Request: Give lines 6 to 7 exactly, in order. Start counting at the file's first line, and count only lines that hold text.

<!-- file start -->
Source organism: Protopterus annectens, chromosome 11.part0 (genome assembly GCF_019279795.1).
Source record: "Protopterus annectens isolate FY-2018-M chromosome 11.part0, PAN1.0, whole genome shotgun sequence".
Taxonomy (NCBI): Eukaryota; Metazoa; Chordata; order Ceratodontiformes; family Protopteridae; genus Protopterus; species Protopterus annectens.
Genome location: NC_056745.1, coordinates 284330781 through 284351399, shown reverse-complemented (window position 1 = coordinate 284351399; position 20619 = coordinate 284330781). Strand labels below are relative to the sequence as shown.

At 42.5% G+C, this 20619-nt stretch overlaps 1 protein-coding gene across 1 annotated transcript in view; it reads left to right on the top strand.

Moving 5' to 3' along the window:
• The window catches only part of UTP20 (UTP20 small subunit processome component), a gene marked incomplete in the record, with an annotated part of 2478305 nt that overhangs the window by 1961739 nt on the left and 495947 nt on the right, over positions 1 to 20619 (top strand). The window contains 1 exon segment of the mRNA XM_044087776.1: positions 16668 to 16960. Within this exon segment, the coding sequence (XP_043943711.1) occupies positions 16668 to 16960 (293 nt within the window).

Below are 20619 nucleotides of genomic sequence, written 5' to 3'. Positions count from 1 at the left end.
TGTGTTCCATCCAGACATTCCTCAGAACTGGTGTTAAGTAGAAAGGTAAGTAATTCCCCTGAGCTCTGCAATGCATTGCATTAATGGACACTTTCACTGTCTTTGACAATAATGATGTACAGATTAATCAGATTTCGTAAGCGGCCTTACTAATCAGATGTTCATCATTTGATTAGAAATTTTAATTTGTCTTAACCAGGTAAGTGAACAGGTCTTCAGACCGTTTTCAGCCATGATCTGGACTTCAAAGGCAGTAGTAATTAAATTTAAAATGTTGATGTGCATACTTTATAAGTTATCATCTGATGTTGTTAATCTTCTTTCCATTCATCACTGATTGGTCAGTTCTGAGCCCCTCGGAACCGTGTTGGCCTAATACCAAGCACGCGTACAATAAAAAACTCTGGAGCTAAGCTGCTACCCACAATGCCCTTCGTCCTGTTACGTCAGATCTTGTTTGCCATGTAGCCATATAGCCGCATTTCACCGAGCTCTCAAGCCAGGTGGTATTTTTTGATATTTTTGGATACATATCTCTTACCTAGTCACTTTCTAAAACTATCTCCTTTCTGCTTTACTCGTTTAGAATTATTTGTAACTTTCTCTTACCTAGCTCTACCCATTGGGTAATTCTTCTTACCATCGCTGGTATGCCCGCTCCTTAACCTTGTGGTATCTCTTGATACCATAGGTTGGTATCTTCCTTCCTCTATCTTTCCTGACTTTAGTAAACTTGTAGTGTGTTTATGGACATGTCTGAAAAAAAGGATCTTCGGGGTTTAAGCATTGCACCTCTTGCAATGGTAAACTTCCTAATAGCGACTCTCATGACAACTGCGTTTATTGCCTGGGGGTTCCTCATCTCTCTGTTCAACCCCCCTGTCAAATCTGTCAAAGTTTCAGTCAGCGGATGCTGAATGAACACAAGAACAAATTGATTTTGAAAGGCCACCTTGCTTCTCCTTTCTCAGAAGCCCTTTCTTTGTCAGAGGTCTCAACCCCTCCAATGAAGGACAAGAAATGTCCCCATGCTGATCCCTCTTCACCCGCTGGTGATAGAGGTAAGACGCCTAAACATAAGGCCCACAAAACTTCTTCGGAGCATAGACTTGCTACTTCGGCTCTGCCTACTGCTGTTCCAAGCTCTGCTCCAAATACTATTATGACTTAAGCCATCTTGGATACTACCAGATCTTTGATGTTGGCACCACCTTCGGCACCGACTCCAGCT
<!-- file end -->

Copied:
Moving 5' to 3' along the window:
• The window catches only part of UTP20 (UTP20 small subunit processome component), a gene marked incomplete in the record, with an annotated part of 2478305 nt that overhangs the window by 1961739 nt on the left and 495947 nt on the right, over positions 1 to 20619 (top strand). The window contains 1 exon segment of the mRNA XM_044087776.1: positions 16668 to 16960. Within this exon segment, the coding sequence (XP_043943711.1) occupies positions 16668 to 16960 (293 nt within the window).